How big a plot do I need? It is generally recommended that at least 2 to 3% or your entire area should be in plot for the best effect. This does not mean that if you have 200 acres that you need to plant one 4 acre food plot, but it would not be out of the question to plant a 1 acre plot, and two 1.5 acre plots in different sections of the property. This would allow you to spread the wealth if you will, and also allow you the opportunity to not over hunt a specific area. Here I have 3 plots. Plot 1 and 3 are fall/winter plots. Plot 2 is an annual – year round plot. Plots 1 and 2 are a bit over ½ acre and only 100 yards apart. Plot 2 and 3 are 250 yards apart. Plot # 3 is 2 acres which is today’s project. The first season all three plots showed 3 completely different visitation patterns. All I can say is variety is the spice of life!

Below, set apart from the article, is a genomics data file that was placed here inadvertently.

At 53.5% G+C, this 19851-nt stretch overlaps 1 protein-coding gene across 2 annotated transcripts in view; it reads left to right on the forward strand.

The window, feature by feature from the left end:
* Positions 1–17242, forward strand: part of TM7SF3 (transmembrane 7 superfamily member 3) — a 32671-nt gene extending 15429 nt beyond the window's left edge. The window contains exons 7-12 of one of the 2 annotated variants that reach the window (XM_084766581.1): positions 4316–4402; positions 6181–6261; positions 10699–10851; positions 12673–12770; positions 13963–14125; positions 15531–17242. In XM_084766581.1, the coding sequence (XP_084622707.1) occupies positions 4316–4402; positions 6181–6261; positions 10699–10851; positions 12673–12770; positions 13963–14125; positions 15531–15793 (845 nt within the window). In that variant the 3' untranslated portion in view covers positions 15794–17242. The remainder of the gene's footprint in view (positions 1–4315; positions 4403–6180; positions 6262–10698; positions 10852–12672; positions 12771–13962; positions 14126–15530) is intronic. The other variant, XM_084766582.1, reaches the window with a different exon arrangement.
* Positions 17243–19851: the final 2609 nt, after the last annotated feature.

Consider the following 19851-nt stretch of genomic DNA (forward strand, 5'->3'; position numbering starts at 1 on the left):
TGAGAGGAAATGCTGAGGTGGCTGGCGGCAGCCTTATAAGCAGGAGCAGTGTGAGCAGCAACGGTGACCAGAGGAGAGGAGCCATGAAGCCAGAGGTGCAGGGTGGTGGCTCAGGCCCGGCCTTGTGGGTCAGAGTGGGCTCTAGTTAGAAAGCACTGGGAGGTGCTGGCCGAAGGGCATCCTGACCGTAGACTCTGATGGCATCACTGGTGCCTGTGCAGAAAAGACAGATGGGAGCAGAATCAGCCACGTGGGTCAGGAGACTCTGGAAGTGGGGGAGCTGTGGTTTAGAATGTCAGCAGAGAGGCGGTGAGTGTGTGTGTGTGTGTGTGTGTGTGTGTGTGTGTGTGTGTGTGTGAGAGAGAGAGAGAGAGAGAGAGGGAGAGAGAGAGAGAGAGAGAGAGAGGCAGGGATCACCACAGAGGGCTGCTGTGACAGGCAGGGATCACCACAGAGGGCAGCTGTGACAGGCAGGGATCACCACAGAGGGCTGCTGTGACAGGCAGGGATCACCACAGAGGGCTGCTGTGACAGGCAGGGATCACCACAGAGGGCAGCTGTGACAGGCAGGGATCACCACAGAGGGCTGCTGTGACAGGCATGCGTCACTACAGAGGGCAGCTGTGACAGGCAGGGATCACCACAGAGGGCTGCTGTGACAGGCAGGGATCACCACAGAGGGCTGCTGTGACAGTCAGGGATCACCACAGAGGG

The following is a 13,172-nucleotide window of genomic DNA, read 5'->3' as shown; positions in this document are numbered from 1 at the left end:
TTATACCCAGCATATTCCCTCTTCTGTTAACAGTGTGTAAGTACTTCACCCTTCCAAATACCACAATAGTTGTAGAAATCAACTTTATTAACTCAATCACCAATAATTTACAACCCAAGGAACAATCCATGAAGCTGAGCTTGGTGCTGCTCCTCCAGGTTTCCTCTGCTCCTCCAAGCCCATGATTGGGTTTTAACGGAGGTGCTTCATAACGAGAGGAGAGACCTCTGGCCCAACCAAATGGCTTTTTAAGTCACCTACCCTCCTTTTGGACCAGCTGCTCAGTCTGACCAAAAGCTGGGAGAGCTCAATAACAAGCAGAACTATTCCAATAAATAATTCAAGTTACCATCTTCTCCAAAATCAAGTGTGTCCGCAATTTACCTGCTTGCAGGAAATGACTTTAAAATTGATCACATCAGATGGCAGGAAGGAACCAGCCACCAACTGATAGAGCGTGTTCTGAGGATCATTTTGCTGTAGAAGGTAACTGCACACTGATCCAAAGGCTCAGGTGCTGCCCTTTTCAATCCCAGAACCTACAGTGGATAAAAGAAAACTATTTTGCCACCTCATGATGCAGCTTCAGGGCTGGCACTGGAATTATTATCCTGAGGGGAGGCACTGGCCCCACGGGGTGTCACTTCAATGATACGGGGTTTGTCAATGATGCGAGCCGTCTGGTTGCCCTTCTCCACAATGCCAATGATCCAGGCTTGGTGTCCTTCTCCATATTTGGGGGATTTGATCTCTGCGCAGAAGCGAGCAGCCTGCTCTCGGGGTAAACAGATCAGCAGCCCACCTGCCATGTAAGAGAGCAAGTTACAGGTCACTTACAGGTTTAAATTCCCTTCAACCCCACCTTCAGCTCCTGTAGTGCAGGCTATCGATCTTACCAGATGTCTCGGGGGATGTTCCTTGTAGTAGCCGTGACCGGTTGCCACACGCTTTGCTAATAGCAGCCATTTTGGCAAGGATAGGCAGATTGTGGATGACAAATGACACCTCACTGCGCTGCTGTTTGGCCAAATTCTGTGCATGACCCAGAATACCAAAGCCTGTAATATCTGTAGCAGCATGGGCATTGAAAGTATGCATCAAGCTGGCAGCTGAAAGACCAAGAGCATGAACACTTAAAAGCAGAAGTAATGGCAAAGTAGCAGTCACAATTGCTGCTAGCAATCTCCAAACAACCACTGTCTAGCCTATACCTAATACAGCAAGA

An acre is 43,560 square feet. To determine your plot size use this formula:
Avg. Length (ft.) X Avg. Width(ft.) and divide by 43,560 = total amount of acreage. Ex: 150 ft x 150 ft = 22,500 / 43,560 = 0.5165289 or ½ an acre.

Topography plays a role in plot effectiveness as well. What makes the separation between my plots unique is #2 is on a hillside bench. It lays 60 feet higher than plot #1 and 150 feet higher than plot #3. In short what I’m trying to say is play the land to your advantage when you can.